Female Managers work for free: Equal Pay Day highlights “inexcusable” Gender Pay Gap
- On Equal Pay Day the Gender Pay Gap for managers in the UK is 26.8% - meaning employers need to take further action to reduce the gap
- CMI and XpertHR analysis shows that female managers in fact lose over 3 months pay each year in comparison to their male colleagues
- CMI is calling on employers to put action plans in place to support gender diversity in the management pipeline
On Equal Pay Day exclusive CMI and XpertHR analysis has revealed that female managers across the UK are working for free for over 3 months a year. For female managers, who face an average gender pay gap of 26.8%, Equal Pay Day actually fell over a month earlier than for most working women on the 25th September 2018.
The large gender pay gap that female managers still face is being driven by the gross under representation of women at the top levels of management which has shown no signs of improvement: 75% of Directors are male and just 25% female, with men earning nearly £35k more on average than their female counterparts. At the bottom in entry level management roles women represent 66% of the workforce compared to 34% of men.
CMI identifies this effect as the "glass pyramid" – too many women at the bottom of organisations and too few at the top – and believes business must fix the "broken windows" of gender bias that impede women’s careers and mar their day-to-day experiences in the workplace.
CMI’s Chief Executive Ann Francke has dubbed the situation “inexcusable.” She added:
Although in recent years we have seen some improvements in the Gender Pay Gap, we need to dramatically up the pace. There are huge benefits to ensuring companies promote workplace equality – with McKinsey estimating that it could add £150bn to the UK economy by 2025. If we don’t act now, we risk further damage to the economy, and given the uncertainties of Brexit we need this now more than ever.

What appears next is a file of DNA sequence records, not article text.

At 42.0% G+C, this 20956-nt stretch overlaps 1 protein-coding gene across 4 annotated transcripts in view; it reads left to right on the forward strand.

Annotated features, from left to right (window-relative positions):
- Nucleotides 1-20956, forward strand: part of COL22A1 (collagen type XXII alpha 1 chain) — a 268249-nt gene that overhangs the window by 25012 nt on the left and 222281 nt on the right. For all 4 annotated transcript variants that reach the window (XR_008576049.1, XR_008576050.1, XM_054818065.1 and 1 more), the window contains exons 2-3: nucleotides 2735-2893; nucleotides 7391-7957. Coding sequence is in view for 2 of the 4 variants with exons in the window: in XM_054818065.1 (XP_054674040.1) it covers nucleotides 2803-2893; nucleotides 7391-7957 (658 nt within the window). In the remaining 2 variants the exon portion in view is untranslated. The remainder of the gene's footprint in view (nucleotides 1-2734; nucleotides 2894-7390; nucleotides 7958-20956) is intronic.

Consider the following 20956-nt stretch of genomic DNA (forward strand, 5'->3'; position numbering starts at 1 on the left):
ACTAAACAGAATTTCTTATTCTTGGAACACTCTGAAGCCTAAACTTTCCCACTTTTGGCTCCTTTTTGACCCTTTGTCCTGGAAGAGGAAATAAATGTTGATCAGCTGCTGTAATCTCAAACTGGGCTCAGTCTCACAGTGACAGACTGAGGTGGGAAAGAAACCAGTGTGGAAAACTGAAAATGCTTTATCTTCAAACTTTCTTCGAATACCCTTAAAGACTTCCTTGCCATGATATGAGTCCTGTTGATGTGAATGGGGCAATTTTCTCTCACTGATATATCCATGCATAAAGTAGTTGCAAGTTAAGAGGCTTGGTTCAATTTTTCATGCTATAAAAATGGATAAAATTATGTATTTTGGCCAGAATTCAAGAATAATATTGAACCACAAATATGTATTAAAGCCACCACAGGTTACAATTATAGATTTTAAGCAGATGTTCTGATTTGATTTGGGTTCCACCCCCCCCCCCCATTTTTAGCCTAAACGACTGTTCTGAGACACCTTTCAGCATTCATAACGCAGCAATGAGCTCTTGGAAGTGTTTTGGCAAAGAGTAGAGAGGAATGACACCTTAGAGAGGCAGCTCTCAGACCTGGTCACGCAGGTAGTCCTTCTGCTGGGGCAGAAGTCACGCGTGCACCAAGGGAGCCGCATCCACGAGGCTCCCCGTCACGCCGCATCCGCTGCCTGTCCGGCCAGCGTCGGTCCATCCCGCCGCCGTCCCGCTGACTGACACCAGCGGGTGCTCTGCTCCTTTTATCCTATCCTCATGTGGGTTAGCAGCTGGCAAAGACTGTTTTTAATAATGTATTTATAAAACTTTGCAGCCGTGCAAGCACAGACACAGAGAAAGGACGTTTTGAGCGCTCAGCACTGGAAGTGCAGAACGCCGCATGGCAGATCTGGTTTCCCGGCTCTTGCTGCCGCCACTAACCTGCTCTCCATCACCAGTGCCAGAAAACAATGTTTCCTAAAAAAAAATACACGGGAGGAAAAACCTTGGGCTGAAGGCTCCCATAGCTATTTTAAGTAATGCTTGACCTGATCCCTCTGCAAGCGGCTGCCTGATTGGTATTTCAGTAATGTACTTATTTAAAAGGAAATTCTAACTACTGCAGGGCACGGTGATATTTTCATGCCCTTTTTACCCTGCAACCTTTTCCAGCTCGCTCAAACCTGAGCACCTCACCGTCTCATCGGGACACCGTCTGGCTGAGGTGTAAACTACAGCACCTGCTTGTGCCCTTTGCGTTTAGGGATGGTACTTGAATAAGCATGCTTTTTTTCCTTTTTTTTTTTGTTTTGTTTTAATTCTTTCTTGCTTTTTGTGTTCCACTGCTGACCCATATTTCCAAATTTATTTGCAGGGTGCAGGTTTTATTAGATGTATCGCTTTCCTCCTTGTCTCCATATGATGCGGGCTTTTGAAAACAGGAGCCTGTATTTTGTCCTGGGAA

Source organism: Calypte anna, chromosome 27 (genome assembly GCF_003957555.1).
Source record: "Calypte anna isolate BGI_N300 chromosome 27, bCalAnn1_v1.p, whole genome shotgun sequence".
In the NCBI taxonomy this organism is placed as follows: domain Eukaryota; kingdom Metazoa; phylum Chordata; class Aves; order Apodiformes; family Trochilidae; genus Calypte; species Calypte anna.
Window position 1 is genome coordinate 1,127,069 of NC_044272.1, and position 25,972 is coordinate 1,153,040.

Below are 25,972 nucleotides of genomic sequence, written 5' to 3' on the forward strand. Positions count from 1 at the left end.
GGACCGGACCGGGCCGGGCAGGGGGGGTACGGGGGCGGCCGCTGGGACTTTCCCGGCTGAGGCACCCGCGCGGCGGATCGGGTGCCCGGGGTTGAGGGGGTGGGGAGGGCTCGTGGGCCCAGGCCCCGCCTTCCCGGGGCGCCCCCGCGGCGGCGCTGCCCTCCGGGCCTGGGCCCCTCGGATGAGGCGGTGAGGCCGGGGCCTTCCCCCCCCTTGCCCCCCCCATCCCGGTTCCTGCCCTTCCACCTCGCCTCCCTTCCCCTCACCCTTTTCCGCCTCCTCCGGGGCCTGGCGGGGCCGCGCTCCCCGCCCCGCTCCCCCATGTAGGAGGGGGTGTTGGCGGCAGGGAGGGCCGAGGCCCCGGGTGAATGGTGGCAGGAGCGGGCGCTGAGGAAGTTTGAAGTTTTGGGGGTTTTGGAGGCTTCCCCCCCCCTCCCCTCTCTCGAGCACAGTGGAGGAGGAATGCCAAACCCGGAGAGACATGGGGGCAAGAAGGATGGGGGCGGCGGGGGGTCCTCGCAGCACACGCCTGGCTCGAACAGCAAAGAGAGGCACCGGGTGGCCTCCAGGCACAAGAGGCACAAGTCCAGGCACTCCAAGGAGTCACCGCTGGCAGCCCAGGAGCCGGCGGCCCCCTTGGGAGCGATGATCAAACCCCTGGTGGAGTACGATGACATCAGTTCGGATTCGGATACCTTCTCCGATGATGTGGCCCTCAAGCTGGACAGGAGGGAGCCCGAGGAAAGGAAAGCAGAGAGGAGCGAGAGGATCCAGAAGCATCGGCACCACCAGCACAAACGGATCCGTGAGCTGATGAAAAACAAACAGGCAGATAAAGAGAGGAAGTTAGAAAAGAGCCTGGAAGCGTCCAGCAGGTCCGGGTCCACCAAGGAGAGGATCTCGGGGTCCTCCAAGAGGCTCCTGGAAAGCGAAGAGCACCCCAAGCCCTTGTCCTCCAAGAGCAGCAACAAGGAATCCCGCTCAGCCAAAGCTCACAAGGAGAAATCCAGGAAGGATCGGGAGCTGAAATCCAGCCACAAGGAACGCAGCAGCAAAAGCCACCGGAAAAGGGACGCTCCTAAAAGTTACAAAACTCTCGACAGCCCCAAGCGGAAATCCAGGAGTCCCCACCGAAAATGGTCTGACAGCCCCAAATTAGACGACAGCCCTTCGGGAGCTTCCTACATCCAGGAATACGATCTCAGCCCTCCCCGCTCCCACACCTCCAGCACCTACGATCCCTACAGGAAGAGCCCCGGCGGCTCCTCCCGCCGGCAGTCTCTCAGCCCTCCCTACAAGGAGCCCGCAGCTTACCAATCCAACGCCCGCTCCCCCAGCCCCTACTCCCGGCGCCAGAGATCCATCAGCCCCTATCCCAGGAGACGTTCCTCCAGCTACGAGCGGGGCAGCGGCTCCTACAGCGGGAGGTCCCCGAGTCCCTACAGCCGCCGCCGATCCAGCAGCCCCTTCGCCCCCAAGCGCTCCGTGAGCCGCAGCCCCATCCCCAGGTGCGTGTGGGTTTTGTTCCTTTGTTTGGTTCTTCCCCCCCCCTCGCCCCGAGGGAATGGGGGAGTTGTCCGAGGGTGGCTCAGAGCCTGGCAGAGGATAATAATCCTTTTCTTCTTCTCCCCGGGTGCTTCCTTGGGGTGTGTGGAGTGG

Male managers are 40% more likely to be promoted than women – so the gender pay gap among managers still stands at a staggering 26.8%. CMI strongly believes that in addition to reporting transparency, businesses must follow through with action plans to support female talent in the management pipeline. Mentoring and sponsorship is key to tackling this persistent gender pay gap head-on.
Even in top FTSE 250 companies in the UK only 8% of companies reported on progress against their board’s gender diversity objective. All organisations need to vastly improve gender equality in the workplace, especially among managers. CMI’s Blueprint for Balance and its CMI Women network offers a wealth of advice to businesses to help them boost equality, and support the rise of female leaders.
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Notes to editors
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About CMI and Xpert HR GPG data
Gender Pay Gap (GPG) figures are calculated from The National Management Survey which is undertaken for CMI by Xpert HR. The methodology for calculating the GPG has been revised to align as closely as possible with Government Gender Pay Gap Reporting Requirements. Where we report the GPG this is the mean GPG so that our data is more comparable with our previous GPG figures. The Gender Pay gap figure is based on data provided for 118,385 individual employees.
We have calculated the number of days that female managers work for free for by using the Guardian interactive Gender Pay Gap calendar, and h by using a company with the same Gender Pay Gap as managers (26.8%) as a proxy.